Windows 7 End of Life


Windows 7 has Reached its End of Life

Windows 7 reached its “end of life” yesterday. This means that from today forward, Microsoft will no longer be supporting this product.

When products are in a supported state, Microsoft continues to develop and deploy essential security updates and patches to keep hackers at bay, and to make sure everything is running as it should.

But once end of life is reached, all those efforts cease. As a result, the product will become increasingly vulnerable to bugs, glitches, and emerging cybersecurity threats. And, users are left with a product that grows more obsolete and riskier to operate by the day.

Just because Windows 7 is dead in the eyes of Microsoft doesn’t mean it has stopped functioning. In fact, according to NetMarketShare, roughly 27% of desktops and laptops still in use are running Windows 7. That’s down about 10% from January, 2019.

But those who continue to use the product are less safe today than they were yesterday, because Microsoft is no longer updating the software to address viruses and security vulnerabilities. Of course, this fact also makes Windows 7 an even more attractive target for hackers, knowing that Microsoft is not putting any more time or effort into addressing new attacks that may be developed and launched.

Running any software program after its end of life date poses a security risk. But some organizations still need to use Windows 7 to run legacy software programs. If that is necessary, those machines should not be connected to the internet or an organization’s network, as this creates a known risk to data residing on the network. Organizations should avoid using removable media and portable storage devices with machines running Windows 7 as well.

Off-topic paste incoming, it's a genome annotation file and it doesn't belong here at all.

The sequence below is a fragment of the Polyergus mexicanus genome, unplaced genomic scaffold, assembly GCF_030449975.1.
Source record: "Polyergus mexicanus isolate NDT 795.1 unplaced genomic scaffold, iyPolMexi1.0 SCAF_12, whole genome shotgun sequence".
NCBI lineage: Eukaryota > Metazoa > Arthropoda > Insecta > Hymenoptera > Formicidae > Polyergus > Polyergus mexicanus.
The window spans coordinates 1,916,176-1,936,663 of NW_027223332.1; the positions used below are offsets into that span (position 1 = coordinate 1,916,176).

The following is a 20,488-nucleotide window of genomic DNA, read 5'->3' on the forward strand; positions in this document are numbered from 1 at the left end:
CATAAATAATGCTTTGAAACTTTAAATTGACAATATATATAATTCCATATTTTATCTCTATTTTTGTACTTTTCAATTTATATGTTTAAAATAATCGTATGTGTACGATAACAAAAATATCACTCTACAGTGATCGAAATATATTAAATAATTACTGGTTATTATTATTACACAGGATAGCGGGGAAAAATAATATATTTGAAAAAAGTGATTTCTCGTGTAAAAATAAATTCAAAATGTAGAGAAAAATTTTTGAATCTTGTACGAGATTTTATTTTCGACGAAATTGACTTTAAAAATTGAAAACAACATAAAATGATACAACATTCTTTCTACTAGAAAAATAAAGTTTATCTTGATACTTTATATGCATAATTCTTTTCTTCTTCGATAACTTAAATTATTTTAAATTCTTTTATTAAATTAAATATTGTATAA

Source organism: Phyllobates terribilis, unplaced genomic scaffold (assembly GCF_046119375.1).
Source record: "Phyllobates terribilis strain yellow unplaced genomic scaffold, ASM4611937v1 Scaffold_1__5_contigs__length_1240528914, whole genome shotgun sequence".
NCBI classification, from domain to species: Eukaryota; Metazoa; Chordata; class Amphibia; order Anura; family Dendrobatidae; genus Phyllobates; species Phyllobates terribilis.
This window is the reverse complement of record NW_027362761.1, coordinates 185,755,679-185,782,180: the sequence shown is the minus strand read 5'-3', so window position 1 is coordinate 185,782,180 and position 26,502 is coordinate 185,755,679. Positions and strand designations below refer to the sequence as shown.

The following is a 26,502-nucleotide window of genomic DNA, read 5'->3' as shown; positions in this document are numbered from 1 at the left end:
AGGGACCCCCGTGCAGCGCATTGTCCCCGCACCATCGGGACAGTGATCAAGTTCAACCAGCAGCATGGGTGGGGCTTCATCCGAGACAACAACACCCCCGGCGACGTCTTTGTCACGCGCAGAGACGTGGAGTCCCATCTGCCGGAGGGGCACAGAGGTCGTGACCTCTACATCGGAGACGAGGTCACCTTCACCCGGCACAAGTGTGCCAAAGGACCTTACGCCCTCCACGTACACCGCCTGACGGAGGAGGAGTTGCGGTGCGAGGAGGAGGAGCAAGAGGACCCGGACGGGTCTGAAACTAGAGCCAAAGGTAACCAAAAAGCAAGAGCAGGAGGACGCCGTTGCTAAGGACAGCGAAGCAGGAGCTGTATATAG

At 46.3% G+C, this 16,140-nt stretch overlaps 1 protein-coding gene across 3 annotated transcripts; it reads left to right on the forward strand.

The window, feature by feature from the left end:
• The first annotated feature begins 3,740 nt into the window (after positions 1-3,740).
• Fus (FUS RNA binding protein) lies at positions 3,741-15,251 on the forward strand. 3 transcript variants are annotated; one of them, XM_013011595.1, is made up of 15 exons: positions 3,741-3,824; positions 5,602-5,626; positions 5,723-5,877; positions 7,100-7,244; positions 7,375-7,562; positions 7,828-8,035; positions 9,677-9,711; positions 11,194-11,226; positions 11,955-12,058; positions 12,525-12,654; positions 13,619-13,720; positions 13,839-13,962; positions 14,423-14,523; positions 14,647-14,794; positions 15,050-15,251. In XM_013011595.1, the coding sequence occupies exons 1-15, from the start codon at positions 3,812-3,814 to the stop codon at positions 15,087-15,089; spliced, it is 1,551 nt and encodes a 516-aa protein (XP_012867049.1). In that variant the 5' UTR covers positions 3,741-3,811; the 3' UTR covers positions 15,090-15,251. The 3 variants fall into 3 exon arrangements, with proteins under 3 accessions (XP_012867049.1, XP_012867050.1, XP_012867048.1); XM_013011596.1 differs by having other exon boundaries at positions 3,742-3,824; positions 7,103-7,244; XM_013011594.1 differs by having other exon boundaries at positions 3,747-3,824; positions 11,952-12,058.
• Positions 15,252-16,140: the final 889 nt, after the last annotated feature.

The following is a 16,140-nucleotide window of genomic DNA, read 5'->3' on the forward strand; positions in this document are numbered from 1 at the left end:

From a HIPAA standpoint, running computers with outdated software presents a risk to the confidentiality, integrity and availability of ePHI as specified in under 45 C.F.R. § 164.308(a)(1)(i)(A). Addressing the risk posed would be subject to risk management security measures under 45 C.F.R. § 164.308(a)(1)(i)(B).

Office 2010 is on Life Support

All Microsoft products have a finite life cycle; typically, it’s 10 years. Microsoft users should be aware that Office 2010 is fast approaching its end of life date as well; it’s October 13, 2020. This date applies to all versions of Office 2010. Users can check the product support life cycle of any Microsoft product on their website. The site also provides suggested migration paths depending on the product and needs of the user.